201 F.3d 693 (6th Cir. 1999), 97-3936, In re In Re: Fordu v Fordu

Docket Nº:97-3936
Citation:201 F.3d 693
Party Name:In Re: Daniel Fordu, Debtor. Harold A. Corzin, Appellee, v. Julie A. Fordu, Appellant.
Case Date:December 22, 1999
Court:United States Courts of Appeals, Court of Appeals for the Sixth Circuit
 
FREE EXCERPT

Page 693

201 F.3d 693 (6th Cir. 1999)

In Re: Daniel Fordu, Debtor.

Harold A. Corzin, Appellee,

v.

Julie A. Fordu, Appellant.

No. 97-3936

United States Court of Appeals, Sixth Circuit

December 22, 1999

Argued: August 7, 1998

On Appeal from the Bankruptcy Appellate Panel of the Sixth Circuit, No. 93-50685--Harold F. White, Bankruptcy Judge.

Page 694

[Copyrighted Material Omitted]

Page 695

[Copyrighted Material Omitted]

Page 696

Howard S. Rabb, DWORKEN & BERNSTEIN CO., LPA, Painesville, Ohio, for Appellant.

Michael J. Moran, WEICK, GIBSON & LOWRY, Cuyahoga Falls, Ohio, for Appellee.

Howard S. Rabb, DWORKEN & BERNSTEIN CO., LPA, Painesville, Ohio, for Appellant.

Before: KEITH, BATCHELDER, and COLE, Circuit Judges.

OPINION

R. GUY COLE, JR., Circuit Judge.

This appeal, which arises from the bankruptcy court's disposition of an adversary proceeding initiated by a Chapter 7 trustee, comes to us by way of our circuit's Bankruptcy Appellate Panel ("BAP"). The appeal is brought by one of the defendants to the adversary proceeding, Julie A. Fordu, the former wife of the Debtor, Daniel Fordu. Ms. Fordu contends that the BAP erred by reversing two separate orders of the bankruptcy court: the first order granted partial summary judgment in her favor and the second order dismissed the trustee's complaint. We are urged by Ms. Fordu to reverse the decision of the BAP and affirm the bankruptcy court's orders. Ms. Fordu also seeks reversal of a third order of the bankruptcy court denying her motion for attorney fees and costs.1

The issues before us are the same as those presented to the BAP: (1) whether the bankruptcy court erred by granting partial summary judgment in favor of Ms. Fordu after concluding that lottery proceeds won during her marriage to the Debtor constituted Ms. Fordu's separate property in which the Debtor had no interest; (2) whether the bankruptcy court erred by concluding that an agreed dissolution decree entered by an Ohio domestic relations court--which dissolved the Fordus' marriage and recited that the parties' Separation Agreement was fair, just and equitable--precluded a finding by the bankruptcy court that the transfers effected by the Separation Agreement were subject to avoidance as fraudulent and/or

Page 697

preferential transfers; (3) whether the bankruptcy court erred in its dismissal of the trustee's third and fourth causes of action without specifically ruling thereon; and (4) whether the bankruptcy court erred by denying attorney fees and costs to Ms. Fordu. For the reasons that follow, we REVERSE the bankruptcy court's order granting Ms. Fordu's motion for summary judgment and its judgment entry dismissing the trustee's complaint. We AFFIRM the bankruptcy court's order denying Ms. Fordu's motion of allowance of bill of costs and attorney fees. We REMAND this case to the bankruptcy court for further proceedings consistent with this opinion.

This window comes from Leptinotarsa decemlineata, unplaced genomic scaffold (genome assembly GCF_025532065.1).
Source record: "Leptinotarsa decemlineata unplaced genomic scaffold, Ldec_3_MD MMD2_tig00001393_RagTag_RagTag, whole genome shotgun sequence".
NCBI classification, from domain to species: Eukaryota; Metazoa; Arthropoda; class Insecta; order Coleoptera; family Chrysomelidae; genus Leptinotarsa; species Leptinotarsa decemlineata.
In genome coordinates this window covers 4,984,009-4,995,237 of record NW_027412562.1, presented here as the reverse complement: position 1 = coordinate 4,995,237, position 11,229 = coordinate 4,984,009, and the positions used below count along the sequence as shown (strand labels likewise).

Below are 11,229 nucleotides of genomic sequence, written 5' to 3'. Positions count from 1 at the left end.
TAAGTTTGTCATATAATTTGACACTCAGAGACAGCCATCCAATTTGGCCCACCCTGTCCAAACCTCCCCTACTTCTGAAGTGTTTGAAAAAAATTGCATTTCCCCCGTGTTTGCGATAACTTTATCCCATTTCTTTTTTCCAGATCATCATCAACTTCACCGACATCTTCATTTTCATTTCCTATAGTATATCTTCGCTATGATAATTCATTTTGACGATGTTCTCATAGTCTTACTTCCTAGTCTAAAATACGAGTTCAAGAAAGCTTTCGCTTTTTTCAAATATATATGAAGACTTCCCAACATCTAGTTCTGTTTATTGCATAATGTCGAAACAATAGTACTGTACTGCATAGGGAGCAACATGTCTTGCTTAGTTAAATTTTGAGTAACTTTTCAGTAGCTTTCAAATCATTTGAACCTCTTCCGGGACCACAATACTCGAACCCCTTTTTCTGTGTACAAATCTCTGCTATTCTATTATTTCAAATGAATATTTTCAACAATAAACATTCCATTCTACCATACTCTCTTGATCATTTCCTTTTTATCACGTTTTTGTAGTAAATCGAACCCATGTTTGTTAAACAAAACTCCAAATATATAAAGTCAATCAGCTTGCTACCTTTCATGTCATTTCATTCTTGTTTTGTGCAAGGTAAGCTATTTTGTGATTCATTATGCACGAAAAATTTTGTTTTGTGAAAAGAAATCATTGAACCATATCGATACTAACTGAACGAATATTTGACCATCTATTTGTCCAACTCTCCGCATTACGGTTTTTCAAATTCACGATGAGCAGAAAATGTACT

I.

In 1986, Ms. Fordu redeemed an Ohio lottery ticket entitling her to winnings of $388,888, payable in annual installments of $19,444.40 through the year 2011. In 1990, the Fordus filed a petition to dissolve their marriage in the Common Pleas Court, Division of Domestic Relations, Lake County, Ohio ("Domestic Relations Court").

On January 17, 1991, the Fordus executed a Separation Agreement that was incorporated into an agreed dissolution decree entered by the Domestic Relations Court on May 6, 1991 ("Dissolution Decree"). The Separation Agreement provided that: (1) the Debtor would convey his entire right, title and interest in the marital residence to Ms. Fordu; (2) neither spouse would be responsible for supporting the other after the marriage ended; (3) the Debtor would not be required to pay alimony to Ms. Fordu; (4) Ms. Fordu would waive any claim to an interest in a restaurant business venture that the Debtor was about to undertake; and (5) the Debtor would relinquish any and all rights he may have had in the lottery proceeds, except for one-half of the proceeds of the lottery installment received in 1990.

Approximately two years after the Dissolution Decree was entered, the Debtor's business failed and he filed a voluntary petition for relief under Chapter 7 of the Bankruptcy Code. Harold A. Corzin, the duly appointed trustee for the Debtor's bankruptcy estate ("Trustee"), brought an action pursuant to § 544 of the Bankruptcy Code2 against Ms. Fordu seeking to avoid and recover transfers that she received pursuant to the Separation Agreement. Invoking the "strong-arm" powers afforded by § 544(a) of the Bankruptcy Code,3 the Trustee's complaint sought the avoidance of the Debtor's transfers of his interest in the marital residence and lottery proceeds as fraudulent and/or preferential transfers. Although the Trustee's complaint did not specifically reference the state statutes under which relief was sought,4 presumably the Trustee sought